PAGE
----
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PLoS One. 2011 Mar 2;6(3):e17328. doi: 10.1371/journal.pone.0017328.

Transplantation of specific human astrocytes promotes functional recovery after spinal cord injury.

Author information

  • 1Department of Neurosurgery, University of Colorado Denver, Anschutz Medical Campus, Aurora, Colorado, United States of America.

Abstract

Repairing trauma to the central nervous system by replacement of glial support cells is an increasingly attractive therapeutic strategy. We have focused on the less-studied replacement of astrocytes, the major support cell in the central nervous system, by generating astrocytes from embryonic human glial precursor cells using two different astrocyte differentiation inducing factors. The resulting astrocytes differed in expression of multiple proteins thought to either promote or inhibit central nervous system homeostasis and regeneration. When transplanted into acute transection injuries of the adult rat spinal cord, astrocytes generated by exposing human glial precursor cells to bone morphogenetic protein promoted significant recovery of volitional foot placement, axonal growth and notably robust increases in neuronal survival in multiple spinal cord laminae. In marked contrast, human glial precursor cells and astrocytes generated from these cells by exposure to ciliary neurotrophic factor both failed to promote significant behavioral recovery or similarly robust neuronal survival and support of axon growth at sites of injury. Our studies thus demonstrate functional differences between human astrocyte populations and suggest that pre-differentiation of precursor cells into a specific astrocyte subtype is required to optimize astrocyte replacement therapies. To our knowledge, this study is the first to show functional differences in ability to promote repair of the injured adult central nervous system between two distinct subtypes of human astrocytes derived from a common fetal glial precursor population. These findings are consistent with our previous studies of transplanting specific subtypes of rodent glial precursor derived astrocytes into sites of spinal cord injury, and indicate a remarkable conservation from rat to human of functional differences between astrocyte subtypes. In addition, our studies provide a specific population of human astrocytes that appears to be particularly suitable for further development towards clinical application in treating the traumatically injured or diseased human central nervous system.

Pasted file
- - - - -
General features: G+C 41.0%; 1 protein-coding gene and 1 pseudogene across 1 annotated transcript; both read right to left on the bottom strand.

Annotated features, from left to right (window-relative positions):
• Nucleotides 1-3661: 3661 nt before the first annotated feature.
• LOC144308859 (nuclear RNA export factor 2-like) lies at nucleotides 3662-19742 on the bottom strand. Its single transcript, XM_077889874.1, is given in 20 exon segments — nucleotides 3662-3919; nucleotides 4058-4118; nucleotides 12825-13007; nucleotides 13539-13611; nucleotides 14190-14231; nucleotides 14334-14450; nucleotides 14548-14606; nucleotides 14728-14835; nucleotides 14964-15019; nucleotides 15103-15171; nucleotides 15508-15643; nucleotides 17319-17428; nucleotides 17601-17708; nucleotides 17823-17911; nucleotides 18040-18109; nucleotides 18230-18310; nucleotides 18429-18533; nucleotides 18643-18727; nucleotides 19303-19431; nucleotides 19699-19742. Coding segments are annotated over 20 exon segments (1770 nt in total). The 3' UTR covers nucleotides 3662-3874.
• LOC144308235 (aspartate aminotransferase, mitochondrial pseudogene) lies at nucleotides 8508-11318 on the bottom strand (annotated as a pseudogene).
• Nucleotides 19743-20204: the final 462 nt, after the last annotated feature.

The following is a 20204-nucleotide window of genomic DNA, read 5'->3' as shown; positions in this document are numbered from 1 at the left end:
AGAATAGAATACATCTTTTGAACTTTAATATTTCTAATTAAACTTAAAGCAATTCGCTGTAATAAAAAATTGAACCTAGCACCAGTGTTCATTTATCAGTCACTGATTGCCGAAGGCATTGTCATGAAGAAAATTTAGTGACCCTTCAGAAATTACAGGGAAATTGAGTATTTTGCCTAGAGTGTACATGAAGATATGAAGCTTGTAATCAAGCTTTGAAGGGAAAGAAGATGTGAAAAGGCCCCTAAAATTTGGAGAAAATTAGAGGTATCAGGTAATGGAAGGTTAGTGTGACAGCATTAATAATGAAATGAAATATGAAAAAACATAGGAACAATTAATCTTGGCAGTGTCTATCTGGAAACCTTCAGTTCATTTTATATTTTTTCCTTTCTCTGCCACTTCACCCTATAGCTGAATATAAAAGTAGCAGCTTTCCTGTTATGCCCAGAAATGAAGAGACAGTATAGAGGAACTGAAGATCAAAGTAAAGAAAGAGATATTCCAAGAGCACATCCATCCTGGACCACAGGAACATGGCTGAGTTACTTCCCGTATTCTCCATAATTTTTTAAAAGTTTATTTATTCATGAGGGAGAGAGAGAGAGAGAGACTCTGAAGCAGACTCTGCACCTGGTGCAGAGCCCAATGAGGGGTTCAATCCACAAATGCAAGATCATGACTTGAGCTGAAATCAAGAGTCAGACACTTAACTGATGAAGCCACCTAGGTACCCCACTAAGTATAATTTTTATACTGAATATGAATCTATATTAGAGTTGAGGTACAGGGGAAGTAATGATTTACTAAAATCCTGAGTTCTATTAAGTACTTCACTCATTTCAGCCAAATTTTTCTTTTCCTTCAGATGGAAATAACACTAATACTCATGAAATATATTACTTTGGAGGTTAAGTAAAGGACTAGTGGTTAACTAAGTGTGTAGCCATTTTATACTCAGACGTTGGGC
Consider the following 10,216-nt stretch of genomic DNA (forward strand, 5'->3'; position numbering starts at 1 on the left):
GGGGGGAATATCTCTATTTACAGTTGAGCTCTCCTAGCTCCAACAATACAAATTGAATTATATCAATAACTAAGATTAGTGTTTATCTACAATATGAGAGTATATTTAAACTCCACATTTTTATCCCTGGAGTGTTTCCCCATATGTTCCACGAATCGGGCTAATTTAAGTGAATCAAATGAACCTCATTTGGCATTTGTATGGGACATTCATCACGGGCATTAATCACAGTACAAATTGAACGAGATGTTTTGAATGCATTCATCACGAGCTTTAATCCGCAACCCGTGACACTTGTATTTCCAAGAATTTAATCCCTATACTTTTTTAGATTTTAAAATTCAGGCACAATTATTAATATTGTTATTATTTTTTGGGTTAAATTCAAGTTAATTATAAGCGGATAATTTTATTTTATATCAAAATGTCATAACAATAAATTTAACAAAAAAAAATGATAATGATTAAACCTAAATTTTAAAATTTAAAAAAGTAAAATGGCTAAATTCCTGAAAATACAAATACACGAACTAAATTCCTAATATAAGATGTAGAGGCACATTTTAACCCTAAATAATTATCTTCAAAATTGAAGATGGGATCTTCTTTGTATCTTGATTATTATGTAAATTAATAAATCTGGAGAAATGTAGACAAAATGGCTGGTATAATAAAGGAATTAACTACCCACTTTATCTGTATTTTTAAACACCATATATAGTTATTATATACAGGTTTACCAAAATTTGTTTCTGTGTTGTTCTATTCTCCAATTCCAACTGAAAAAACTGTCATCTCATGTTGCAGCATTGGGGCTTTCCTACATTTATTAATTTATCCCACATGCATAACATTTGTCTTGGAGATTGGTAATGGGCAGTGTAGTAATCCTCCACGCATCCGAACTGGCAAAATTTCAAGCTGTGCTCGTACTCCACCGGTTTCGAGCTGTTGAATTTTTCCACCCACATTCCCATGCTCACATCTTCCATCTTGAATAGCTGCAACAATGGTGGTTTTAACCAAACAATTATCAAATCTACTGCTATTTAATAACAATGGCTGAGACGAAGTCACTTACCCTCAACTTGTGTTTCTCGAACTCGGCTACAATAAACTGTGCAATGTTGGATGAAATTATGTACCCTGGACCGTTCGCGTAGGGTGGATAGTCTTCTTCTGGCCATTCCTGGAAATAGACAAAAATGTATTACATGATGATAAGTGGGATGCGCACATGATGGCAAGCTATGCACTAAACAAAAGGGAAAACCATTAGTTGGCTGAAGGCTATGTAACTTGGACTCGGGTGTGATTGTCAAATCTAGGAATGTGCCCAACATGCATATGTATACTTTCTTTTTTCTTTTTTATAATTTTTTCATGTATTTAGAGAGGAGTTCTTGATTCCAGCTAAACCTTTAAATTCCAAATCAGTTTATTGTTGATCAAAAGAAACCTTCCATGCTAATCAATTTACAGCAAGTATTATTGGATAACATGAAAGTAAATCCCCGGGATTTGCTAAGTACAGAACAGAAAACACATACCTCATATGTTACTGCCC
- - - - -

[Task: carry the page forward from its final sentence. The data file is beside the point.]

PMID:
21407803
[PubMed - indexed for MEDLINE]
PMCID:
PMC3047562
Free PMC Article

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